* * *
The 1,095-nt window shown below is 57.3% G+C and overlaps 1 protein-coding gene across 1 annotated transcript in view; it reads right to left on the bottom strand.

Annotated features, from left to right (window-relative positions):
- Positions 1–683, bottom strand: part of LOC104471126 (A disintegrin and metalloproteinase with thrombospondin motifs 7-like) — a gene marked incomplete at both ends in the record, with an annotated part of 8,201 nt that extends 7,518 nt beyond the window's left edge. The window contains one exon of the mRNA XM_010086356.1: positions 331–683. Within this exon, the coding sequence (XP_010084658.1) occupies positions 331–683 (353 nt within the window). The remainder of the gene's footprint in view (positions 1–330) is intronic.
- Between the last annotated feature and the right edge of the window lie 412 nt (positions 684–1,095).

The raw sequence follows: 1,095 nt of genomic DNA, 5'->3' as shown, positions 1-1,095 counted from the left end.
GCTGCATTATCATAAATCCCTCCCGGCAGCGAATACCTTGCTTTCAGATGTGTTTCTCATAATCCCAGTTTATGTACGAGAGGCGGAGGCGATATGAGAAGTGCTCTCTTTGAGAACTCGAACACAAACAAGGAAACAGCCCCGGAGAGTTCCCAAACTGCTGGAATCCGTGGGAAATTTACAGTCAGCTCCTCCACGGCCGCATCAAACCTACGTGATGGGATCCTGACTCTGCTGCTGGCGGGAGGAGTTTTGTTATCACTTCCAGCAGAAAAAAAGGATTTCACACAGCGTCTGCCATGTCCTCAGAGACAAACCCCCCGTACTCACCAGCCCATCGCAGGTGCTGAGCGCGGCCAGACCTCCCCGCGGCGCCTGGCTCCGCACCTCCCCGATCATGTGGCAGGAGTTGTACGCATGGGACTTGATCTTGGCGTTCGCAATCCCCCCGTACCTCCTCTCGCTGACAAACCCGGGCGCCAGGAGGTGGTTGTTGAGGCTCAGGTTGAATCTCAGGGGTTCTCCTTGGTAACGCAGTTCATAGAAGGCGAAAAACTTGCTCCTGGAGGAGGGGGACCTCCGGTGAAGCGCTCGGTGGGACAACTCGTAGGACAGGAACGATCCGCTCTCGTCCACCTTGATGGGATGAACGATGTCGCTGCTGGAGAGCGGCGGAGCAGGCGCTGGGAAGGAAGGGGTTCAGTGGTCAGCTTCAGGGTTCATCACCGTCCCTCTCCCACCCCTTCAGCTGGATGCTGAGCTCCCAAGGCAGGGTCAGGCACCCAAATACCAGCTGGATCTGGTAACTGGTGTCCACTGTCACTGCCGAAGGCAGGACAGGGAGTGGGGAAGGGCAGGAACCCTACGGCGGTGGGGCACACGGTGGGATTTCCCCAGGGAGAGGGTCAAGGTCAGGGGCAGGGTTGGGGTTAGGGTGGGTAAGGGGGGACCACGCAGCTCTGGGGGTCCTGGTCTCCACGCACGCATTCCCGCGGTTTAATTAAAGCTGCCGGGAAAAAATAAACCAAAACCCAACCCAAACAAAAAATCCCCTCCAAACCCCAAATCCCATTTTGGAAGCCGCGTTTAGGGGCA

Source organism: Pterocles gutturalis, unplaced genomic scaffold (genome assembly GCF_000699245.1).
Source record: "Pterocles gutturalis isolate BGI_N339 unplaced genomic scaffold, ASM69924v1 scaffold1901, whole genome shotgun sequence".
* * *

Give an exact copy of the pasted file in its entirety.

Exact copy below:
The 1,095-nt window shown below is 57.3% G+C and overlaps 1 protein-coding gene across 1 annotated transcript in view; it reads right to left on the bottom strand.

Annotated features, from left to right (window-relative positions):
- Positions 1–683, bottom strand: part of LOC104471126 (A disintegrin and metalloproteinase with thrombospondin motifs 7-like) — a gene marked incomplete at both ends in the record, with an annotated part of 8,201 nt that extends 7,518 nt beyond the window's left edge. The window contains one exon of the mRNA XM_010086356.1: positions 331–683. Within this exon, the coding sequence (XP_010084658.1) occupies positions 331–683 (353 nt within the window). The remainder of the gene's footprint in view (positions 1–330) is intronic.
- Between the last annotated feature and the right edge of the window lie 412 nt (positions 684–1,095).

The raw sequence follows: 1,095 nt of genomic DNA, 5'->3' as shown, positions 1-1,095 counted from the left end.
GCTGCATTATCATAAATCCCTCCCGGCAGCGAATACCTTGCTTTCAGATGTGTTTCTCATAATCCCAGTTTATGTACGAGAGGCGGAGGCGATATGAGAAGTGCTCTCTTTGAGAACTCGAACACAAACAAGGAAACAGCCCCGGAGAGTTCCCAAACTGCTGGAATCCGTGGGAAATTTACAGTCAGCTCCTCCACGGCCGCATCAAACCTACGTGATGGGATCCTGACTCTGCTGCTGGCGGGAGGAGTTTTGTTATCACTTCCAGCAGAAAAAAAGGATTTCACACAGCGTCTGCCATGTCCTCAGAGACAAACCCCCCGTACTCACCAGCCCATCGCAGGTGCTGAGCGCGGCCAGACCTCCCCGCGGCGCCTGGCTCCGCACCTCCCCGATCATGTGGCAGGAGTTGTACGCATGGGACTTGATCTTGGCGTTCGCAATCCCCCCGTACCTCCTCTCGCTGACAAACCCGGGCGCCAGGAGGTGGTTGTTGAGGCTCAGGTTGAATCTCAGGGGTTCTCCTTGGTAACGCAGTTCATAGAAGGCGAAAAACTTGCTCCTGGAGGAGGGGGACCTCCGGTGAAGCGCTCGGTGGGACAACTCGTAGGACAGGAACGATCCGCTCTCGTCCACCTTGATGGGATGAACGATGTCGCTGCTGGAGAGCGGCGGAGCAGGCGCTGGGAAGGAAGGGGTTCAGTGGTCAGCTTCAGGGTTCATCACCGTCCCTCTCCCACCCCTTCAGCTGGATGCTGAGCTCCCAAGGCAGGGTCAGGCACCCAAATACCAGCTGGATCTGGTAACTGGTGTCCACTGTCACTGCCGAAGGCAGGACAGGGAGTGGGGAAGGGCAGGAACCCTACGGCGGTGGGGCACACGGTGGGATTTCCCCAGGGAGAGGGTCAAGGTCAGGGGCAGGGTTGGGGTTAGGGTGGGTAAGGGGGGACCACGCAGCTCTGGGGGTCCTGGTCTCCACGCACGCATTCCCGCGGTTTAATTAAAGCTGCCGGGAAAAAATAAACCAAAACCCAACCCAAACAAAAAATCCCCTCCAAACCCCAAATCCCATTTTGGAAGCCGCGTTTAGGGGCA

Source organism: Pterocles gutturalis, unplaced genomic scaffold (genome assembly GCF_000699245.1).
Source record: "Pterocles gutturalis isolate BGI_N339 unplaced genomic scaffold, ASM69924v1 scaffold1901, whole genome shotgun sequence".